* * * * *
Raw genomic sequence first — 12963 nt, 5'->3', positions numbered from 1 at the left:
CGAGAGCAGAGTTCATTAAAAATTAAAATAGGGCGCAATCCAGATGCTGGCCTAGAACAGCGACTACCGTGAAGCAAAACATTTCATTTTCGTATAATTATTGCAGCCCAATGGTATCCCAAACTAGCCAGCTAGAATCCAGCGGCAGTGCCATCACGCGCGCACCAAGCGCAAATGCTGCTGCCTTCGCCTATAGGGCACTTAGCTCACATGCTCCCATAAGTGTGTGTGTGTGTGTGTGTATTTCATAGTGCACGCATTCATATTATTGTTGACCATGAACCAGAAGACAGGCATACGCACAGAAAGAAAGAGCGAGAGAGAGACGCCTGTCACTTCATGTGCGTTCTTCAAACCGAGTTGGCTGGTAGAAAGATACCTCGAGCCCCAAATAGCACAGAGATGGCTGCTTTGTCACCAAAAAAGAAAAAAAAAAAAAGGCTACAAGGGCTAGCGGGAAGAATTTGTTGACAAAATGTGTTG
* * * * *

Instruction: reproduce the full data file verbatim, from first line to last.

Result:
Raw genomic sequence first — 12963 nt, 5'->3', positions numbered from 1 at the left:
CGAGAGCAGAGTTCATTAAAAATTAAAATAGGGCGCAATCCAGATGCTGGCCTAGAACAGCGACTACCGTGAAGCAAAACATTTCATTTTCGTATAATTATTGCAGCCCAATGGTATCCCAAACTAGCCAGCTAGAATCCAGCGGCAGTGCCATCACGCGCGCACCAAGCGCAAATGCTGCTGCCTTCGCCTATAGGGCACTTAGCTCACATGCTCCCATAAGTGTGTGTGTGTGTGTGTGTATTTCATAGTGCACGCATTCATATTATTGTTGACCATGAACCAGAAGACAGGCATACGCACAGAAAGAAAGAGCGAGAGAGAGACGCCTGTCACTTCATGTGCGTTCTTCAAACCGAGTTGGCTGGTAGAAAGATACCTCGAGCCCCAAATAGCACAGAGATGGCTGCTTTGTCACCAAAAAAGAAAAAAAAAAAAAGGCTACAAGGGCTAGCGGGAAGAATTTGTTGACAAAATGTGTTG